In the War-room

Sherwood, Russell  Thursday, January 18, 2018

If we want to succeed in CC we need to bring some organisation and systemisation to our efforts. Why? In the simplest sense we need to (a) Make the most of our playing time and (b) Make the most of our research/training/development time.  If we are not organised most people have a tendency to both waste time and repeat mistakes. This leads us to the creation of , what is called by many, a War-room.

 

A War-room is simple a place of focus on our CC. This can be a physical space and/or an electronic space and/or an psychological space.  It is also worth noting that this approach is almost equally applicable to over the board Chess.

 

Psychological Space

 

  • How do you get yourself into a headspace for chess? It could be that you’re simply “in the mood” but if you want to help this along having certain music, smells or drinks to get you in the mood can be help your performance. Determining the right choice here is difficult but a little trial and attention usually helps.

 

  • What time of day to you work best? Im lucky in that Im happy both early and late but for some it does make a massive difference.

 

  • Considering and managing your emotions – How do you feel when a position is going well or badly? Does this affect your judgement and the types of moves you might make? I learned a long time ago not to analyse if Angry about something…..

 

 

Electronic Space

 

I have mentioned in the past that you should not really be using your computer for anything else at the same time as analysis, mainly as the system speed is impacted. Other areas to be considered:

 

  • Game Recording – You really need one of the main GUI’s: Chessbase, Fritz, Aquarium, Chess Assistant, Hiarcs, Arena………There are many both commercial and open-source. All have pro’s and con’s, which will be covered in a future article. The main point of this is recording your thoughts, Analysis and Ideas around a game, so you can refer to them and potentially correct any incorrect ideas should the game go against you.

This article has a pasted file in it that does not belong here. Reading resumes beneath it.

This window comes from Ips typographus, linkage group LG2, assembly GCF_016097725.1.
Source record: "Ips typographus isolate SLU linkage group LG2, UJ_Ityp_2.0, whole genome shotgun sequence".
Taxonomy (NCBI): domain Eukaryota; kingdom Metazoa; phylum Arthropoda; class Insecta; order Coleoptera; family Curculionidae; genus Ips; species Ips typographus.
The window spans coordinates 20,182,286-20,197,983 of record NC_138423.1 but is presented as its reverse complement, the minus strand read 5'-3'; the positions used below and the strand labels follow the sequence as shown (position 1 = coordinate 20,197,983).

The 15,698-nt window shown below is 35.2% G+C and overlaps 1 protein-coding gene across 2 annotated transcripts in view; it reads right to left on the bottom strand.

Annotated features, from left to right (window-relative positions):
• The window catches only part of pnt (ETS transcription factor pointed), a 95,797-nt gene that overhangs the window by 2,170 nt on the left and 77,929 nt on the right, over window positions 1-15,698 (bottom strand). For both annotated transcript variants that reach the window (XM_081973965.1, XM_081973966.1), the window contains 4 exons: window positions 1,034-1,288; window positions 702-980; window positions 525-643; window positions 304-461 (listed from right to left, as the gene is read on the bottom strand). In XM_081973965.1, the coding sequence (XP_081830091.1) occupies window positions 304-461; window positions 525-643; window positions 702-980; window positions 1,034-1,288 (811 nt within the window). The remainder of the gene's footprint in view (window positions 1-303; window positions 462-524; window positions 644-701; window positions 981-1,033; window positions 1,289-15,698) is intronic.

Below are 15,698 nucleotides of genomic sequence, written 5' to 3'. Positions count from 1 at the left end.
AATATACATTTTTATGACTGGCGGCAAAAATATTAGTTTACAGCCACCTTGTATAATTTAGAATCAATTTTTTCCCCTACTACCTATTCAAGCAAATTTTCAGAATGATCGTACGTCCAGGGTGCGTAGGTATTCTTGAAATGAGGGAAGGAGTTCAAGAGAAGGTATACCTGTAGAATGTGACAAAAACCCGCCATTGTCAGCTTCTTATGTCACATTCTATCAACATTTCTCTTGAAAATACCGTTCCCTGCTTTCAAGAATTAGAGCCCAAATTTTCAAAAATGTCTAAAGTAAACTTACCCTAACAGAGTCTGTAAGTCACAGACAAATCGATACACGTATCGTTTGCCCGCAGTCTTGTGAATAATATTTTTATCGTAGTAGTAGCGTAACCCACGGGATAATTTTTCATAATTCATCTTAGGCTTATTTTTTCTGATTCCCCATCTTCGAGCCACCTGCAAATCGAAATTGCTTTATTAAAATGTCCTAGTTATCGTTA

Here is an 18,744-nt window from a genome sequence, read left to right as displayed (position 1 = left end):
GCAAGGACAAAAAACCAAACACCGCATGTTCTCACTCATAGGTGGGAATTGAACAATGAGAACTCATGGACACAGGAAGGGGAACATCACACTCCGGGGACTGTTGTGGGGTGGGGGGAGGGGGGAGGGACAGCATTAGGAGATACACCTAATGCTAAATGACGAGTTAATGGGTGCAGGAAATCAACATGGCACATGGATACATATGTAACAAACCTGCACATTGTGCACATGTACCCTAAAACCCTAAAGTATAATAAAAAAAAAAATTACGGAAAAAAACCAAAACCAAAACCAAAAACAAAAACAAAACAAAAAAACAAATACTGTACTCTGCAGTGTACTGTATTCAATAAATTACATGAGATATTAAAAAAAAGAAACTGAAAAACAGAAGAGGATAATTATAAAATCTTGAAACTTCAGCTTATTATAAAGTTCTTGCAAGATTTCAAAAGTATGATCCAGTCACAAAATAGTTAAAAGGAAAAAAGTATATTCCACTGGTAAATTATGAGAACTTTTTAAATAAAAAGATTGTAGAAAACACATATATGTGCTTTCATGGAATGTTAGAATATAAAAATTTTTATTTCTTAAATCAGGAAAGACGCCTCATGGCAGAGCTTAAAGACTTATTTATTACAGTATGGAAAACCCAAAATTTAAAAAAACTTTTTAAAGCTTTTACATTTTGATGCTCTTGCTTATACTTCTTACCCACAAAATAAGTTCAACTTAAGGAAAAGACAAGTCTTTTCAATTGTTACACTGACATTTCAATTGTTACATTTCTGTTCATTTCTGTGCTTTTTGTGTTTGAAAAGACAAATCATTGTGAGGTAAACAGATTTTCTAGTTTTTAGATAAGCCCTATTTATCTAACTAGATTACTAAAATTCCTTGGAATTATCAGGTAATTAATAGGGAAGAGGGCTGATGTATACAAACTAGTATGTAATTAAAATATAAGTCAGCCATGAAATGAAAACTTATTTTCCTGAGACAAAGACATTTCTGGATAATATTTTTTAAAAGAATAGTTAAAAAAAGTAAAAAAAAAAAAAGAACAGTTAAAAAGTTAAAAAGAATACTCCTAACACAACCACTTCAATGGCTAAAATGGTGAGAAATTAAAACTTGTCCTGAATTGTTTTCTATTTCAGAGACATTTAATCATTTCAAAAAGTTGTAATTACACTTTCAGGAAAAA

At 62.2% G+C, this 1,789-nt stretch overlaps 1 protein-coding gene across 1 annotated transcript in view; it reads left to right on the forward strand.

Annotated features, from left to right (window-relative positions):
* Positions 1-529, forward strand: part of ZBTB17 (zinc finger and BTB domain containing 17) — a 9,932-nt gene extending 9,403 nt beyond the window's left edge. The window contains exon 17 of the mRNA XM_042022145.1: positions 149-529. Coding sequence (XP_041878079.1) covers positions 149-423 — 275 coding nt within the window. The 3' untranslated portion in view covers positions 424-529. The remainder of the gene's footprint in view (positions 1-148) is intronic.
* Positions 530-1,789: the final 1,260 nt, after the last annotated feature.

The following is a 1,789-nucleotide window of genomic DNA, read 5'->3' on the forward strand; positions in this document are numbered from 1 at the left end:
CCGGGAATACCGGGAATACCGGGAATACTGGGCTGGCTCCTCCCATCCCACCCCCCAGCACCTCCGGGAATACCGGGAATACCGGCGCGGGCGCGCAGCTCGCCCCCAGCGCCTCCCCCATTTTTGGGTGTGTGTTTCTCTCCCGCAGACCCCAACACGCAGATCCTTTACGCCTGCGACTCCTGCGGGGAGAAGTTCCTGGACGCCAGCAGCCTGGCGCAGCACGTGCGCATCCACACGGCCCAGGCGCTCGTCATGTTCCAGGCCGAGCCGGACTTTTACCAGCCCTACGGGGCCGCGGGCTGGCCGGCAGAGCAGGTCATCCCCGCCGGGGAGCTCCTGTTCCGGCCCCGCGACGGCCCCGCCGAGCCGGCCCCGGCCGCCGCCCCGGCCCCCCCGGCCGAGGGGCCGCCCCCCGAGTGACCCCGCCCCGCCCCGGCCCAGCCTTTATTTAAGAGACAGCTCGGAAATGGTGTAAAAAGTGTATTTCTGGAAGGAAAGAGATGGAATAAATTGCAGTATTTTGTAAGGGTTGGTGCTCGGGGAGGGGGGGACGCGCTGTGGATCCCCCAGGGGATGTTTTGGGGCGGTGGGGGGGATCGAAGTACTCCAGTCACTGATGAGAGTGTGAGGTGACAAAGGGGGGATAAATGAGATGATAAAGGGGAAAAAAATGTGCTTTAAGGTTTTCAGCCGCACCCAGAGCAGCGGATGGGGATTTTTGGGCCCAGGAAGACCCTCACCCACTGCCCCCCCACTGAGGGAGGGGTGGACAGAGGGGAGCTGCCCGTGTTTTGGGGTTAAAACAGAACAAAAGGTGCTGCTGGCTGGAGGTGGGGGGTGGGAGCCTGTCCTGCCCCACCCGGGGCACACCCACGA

• Database Software – All of the GUI’s mentioned , have some database functionality so again it’s a similar choice. You also need to determine which Databases you intend to use, where to obtain them from and how to keep them up to date. In modern CC , Database manipulation is an essential skill to avoid finding yourself in a dodgy position at move 15!
  • Analysis Software – You guessed, all of the software above will perform this functionality. To go with your choice of GUI, you need to select your main supporting engine(s) Ive covered this in the past and will publish and update soon but the keys here are to (a) Select an engine which you get to know , in terms of its strengths and weaknesses and (b) Having an engine which fits your style and choice of opening.
  • Folder Structure – You will build up a lot of files of various sorts. This need to be organised into folders so you can find the information quickly.

 

All of this software needs to be set up to suit your style – for example if you want to use Database A, Engine B and Opening Book C, these need to be set up as either defaults or Standards you can select. This is different on all the software above but well worth the time learning.

 

 

Physical Space

 

If you are lucky enough to have this or even a corner of a home desk a few items are very sensible

 

  • A 2nd Monitor – This I find useful for almost anything but the main point is that we can be analysing a game on one screen whilst look at a database or e-book at the same time on the other. It is also worth checking the settings of your monitor – having one too bright or not bright enough or with the wrong screen resolution can be very tiring.
  • A Book Shelf – Whislt some players like Electronic versions of chessbooks, many (including I) do prefer paper copies. If this is the case then a book shelf either adjacent to your workspace or even on the desk of the tomes you consider most important is essential
  • Notepad. I have already mentioned electronic record keeping but a physical notepad (or two) is as essential. Sometimes you just want to note down an idea or concept!
  • Sound Levels – We cannot all control ambient sound whilst we analyse (It has been known for Washing machines to enter Spin-dry cycles nearby) we can look at a number of ways to alleviate this. One worthy of consideration is a Music/Headphones combination, especially with Noise cancelling headphones.
  • A large faced Physical Clock – Its very easy to lose yourself in analysis, so something to keep us on track is useful.  Whilst your smartphone could do this, a physical alarm clock can also be useful – If you only intend to spend one hour at the desk – you guessed it , set it for one hours time.
  • A Chess Set – I found my results improved when I started to use a physical board alongside an electronic one – if you really want to it can be connected to your software set up fairly easily.

 

Taking all these together we get to our “place for chess”. Making this work better can have a massive effect on your games and results!

Updated Thursday, January 18, 2018 by Russell Sherwood

Welsh Correspondence Chess FederationBritish Correspondence Chess AssociationClergy Correspondence Chess ClubSchemingMind Internet Correspondence Chess ClubSocial Correspondence Chess AssociationNational Correspondence Chess ClubWelsh Chess UnionInternational Correspondence Chess Association